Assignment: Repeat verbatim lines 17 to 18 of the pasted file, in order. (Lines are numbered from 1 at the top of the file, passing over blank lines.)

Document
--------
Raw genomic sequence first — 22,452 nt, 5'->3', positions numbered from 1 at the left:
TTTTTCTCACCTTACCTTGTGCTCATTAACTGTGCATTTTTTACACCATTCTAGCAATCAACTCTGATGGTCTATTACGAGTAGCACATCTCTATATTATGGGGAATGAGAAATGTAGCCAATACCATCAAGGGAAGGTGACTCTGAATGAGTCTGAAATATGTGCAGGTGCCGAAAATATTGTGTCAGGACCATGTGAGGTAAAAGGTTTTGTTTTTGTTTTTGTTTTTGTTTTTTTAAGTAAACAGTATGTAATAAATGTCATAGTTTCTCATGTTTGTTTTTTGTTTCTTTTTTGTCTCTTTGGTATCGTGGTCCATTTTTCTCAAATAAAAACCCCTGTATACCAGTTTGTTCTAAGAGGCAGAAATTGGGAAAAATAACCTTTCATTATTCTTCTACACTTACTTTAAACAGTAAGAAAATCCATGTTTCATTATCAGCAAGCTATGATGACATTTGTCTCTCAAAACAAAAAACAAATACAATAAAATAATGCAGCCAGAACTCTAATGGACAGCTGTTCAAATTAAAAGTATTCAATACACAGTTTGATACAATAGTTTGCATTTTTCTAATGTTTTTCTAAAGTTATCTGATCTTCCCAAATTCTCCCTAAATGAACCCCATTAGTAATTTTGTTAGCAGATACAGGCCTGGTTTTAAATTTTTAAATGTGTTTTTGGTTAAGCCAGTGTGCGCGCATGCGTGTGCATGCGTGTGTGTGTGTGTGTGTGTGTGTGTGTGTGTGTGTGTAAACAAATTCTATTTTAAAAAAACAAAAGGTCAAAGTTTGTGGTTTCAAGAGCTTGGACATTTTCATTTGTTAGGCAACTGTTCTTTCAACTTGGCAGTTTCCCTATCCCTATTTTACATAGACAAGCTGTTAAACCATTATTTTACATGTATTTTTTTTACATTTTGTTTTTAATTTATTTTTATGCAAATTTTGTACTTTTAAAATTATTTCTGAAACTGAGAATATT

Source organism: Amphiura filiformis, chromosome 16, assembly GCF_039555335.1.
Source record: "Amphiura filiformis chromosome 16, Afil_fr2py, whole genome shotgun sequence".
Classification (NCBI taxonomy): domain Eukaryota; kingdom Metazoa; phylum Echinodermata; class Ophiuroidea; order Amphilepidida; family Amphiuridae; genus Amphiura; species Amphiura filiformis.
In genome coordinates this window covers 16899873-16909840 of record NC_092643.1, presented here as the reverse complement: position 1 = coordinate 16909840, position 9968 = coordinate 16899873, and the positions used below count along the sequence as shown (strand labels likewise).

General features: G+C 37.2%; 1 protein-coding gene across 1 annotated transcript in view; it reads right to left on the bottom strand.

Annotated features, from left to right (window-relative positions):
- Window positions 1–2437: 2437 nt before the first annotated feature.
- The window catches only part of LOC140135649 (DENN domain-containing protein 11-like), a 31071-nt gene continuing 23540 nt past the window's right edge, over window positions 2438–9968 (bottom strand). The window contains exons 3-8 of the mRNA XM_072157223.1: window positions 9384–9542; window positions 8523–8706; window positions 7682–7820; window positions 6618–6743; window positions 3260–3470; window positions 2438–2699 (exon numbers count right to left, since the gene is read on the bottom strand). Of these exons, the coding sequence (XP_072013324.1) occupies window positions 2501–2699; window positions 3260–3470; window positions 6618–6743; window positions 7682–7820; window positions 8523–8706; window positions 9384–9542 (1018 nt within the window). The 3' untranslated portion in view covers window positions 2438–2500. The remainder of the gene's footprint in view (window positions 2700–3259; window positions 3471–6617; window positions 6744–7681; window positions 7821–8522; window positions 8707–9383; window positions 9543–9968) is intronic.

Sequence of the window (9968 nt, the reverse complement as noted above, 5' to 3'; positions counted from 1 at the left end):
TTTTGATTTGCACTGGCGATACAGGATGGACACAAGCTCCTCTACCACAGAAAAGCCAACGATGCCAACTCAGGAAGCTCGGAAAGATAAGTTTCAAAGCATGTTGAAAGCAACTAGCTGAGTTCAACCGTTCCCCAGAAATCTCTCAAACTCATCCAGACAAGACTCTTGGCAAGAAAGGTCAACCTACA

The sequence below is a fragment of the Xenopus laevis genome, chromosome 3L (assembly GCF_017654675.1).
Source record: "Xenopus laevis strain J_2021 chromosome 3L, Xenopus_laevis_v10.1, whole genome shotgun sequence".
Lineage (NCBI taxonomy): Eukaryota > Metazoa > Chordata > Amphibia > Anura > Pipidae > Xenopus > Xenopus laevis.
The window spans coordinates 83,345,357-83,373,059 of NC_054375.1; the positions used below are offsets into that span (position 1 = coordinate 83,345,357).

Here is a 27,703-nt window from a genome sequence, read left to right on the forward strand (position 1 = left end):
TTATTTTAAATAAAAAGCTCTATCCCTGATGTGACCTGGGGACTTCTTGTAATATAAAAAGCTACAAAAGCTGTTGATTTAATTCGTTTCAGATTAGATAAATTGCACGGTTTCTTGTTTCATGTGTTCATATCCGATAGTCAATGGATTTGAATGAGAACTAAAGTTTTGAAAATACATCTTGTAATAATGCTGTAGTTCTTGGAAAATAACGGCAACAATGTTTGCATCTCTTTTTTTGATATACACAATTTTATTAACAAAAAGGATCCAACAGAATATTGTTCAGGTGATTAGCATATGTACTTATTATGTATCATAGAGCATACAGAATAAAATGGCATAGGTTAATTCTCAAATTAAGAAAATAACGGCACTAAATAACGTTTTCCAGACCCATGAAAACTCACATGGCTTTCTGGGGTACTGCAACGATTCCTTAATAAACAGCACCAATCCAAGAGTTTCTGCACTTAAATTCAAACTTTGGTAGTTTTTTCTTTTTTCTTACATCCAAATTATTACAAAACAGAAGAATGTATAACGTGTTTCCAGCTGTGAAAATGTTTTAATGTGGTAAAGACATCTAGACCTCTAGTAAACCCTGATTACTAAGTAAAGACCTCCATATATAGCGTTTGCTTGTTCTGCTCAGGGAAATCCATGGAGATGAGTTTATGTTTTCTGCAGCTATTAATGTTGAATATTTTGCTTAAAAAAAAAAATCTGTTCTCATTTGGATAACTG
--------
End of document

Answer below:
Here is a 27,703-nt window from a genome sequence, read left to right on the forward strand (position 1 = left end):
TTATTTTAAATAAAAAGCTCTATCCCTGATGTGACCTGGGGACTTCTTGTAATATAAAAAGCTACAAAAGCTGTTGATTTAATTCGTTTCAGATTAGATAAATTGCACGGTTTCTTGTTTCATGTGTTCATATCCGATAGTCAATGGATTTGAATGAGAACTAAAGTTTTGAAAATACATCTTGTAATAATGCTGTAGTTCTTGGAAAATAACGGCAACAATGTTTGCATCTCTTTTTTTGATATACACAATTTTATTAACAAAAAGGATCCAACAGAATATTGTTCAGGTGATTAGCATATGTACTTATTATGTATCATAGAGCATACAGAATAAAATGGCATAGGTTAATTCTCAAATTAAGAAAATAACGGCACTAAATAACGTTTTCCAGACCCATGAAAACTCACATGGCTTTCTGGGGTACTGCAACGATTCCTTAATAAACAGCACCAATCCAAGAGTTTCTGCACTTAAATTCAAACTTTGGTAGTTTTTTCTTTTTTCTTACATCCAAATTATTACAAAACAGAAGAATGTATAACGTGTTTCCAGCTGTGAAAATGTTTTAATGTGGTAAAGACATCTAGACCTCTAGTAAACCCTGATTACTAAGTAAAGACCTCCATATATAGCGTTTGCTTGTTCTGCTCAGGGAAATCCATGGAGATGAGTTTATGTTTTCTGCAGCTATTAATGTTGAATATTTTGCTTAAAAAAAAAAATCTGTTCTCATTTGGATAACTG